It's always fun to get a snapshot of where we (people in general) are in developing etiquette or, as Macworld put it, "social graces" on the social Web. And that's all there is, really, in this little article, a little snapshot of where the thinking is. The best reminder in it, for teens (or anyone) concerned about being seen as mean or snobby when they're just protecting their own interests or privacy in Facebook, is that it's ok to delete someone from their friends list – Facebook doesn't make an announcement or anything. Also, there's a good answer to the question, "What do you do if you get an unwanted invitation?" "I say ignore invitations without shame. Some people send them to everyone they have the slightest connection to – in that case, they probably won’t even notice your silent rejection."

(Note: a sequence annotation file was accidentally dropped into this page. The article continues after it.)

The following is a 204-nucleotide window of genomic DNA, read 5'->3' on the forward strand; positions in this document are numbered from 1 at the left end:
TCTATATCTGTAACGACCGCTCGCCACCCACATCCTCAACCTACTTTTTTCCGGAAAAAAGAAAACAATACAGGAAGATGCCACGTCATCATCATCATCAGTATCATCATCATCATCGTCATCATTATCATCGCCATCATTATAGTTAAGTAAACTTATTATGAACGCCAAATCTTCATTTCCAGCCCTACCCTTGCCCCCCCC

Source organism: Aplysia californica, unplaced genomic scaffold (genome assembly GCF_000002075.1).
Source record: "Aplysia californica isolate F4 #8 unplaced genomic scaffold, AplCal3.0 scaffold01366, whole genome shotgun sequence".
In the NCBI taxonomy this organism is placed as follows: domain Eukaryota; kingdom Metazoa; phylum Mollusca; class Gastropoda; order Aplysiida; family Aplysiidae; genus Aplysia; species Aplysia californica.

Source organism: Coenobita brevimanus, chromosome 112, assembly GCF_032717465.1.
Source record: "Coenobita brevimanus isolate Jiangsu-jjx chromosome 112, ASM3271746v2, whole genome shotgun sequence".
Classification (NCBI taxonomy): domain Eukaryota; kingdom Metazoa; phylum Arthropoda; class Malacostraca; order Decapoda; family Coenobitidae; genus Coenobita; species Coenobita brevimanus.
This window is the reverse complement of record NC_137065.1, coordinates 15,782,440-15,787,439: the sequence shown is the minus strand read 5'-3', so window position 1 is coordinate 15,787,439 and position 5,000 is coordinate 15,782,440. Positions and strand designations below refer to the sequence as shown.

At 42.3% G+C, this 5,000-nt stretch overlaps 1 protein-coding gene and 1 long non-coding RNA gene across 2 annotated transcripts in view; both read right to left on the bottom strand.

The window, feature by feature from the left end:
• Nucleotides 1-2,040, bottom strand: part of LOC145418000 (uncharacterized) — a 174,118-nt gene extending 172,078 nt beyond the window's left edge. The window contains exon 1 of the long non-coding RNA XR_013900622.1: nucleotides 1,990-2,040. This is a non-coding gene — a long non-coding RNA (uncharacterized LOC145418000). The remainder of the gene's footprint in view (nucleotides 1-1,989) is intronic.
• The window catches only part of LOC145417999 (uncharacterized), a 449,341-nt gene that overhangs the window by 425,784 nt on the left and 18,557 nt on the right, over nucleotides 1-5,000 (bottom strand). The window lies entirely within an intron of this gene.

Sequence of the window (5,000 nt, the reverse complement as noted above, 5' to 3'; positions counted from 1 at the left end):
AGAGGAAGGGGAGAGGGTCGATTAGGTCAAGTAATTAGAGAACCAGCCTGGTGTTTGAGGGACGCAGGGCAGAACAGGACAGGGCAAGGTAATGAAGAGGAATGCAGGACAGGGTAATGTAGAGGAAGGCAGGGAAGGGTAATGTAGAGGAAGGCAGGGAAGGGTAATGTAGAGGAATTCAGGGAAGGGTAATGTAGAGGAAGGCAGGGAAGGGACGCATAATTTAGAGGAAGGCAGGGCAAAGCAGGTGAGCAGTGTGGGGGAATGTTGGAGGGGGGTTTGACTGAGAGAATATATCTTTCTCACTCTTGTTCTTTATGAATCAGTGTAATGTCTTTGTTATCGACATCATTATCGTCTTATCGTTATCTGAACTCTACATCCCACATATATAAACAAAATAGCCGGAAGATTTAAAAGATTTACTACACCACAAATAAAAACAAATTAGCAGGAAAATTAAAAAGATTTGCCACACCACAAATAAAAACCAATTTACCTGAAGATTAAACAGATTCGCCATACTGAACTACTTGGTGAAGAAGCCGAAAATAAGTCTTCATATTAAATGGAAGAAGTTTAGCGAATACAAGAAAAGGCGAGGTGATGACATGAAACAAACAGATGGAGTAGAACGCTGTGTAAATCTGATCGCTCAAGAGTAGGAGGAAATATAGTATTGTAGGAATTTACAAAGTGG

Safer Internet Day 2105
- Cyberbullying is not a joke: Celebrities and public figures can make a difference
- Facebook’s Scrapbook encourages photos of children, but think before you post
- Pew Survey: Reports of Facebook’s demise among teens greatly exaggerated
- Should I worry about my teens texting?
- Chromebooks & Google Apps appeal to schools & consumers
- Raising digital kids: 10 tips for improving parent-teen relationships
- Setting screen-time limits – for parents
- Digital Trust Foundation seeking proposals on digital abuse programs
- Parent bullying: The one-upper society
- What is the best way to introduce screen media to our three-and-a-half-year-old?
- Internet Explorer had a long and important life, but it’s time to move on
- Seven good smartphone security habits
- Arkansas bill puts youth safety and privacy in jeopardy
- Android apps to get age rating and manual review
- Facebook clarifies policies on nudity, hate speech and other community standards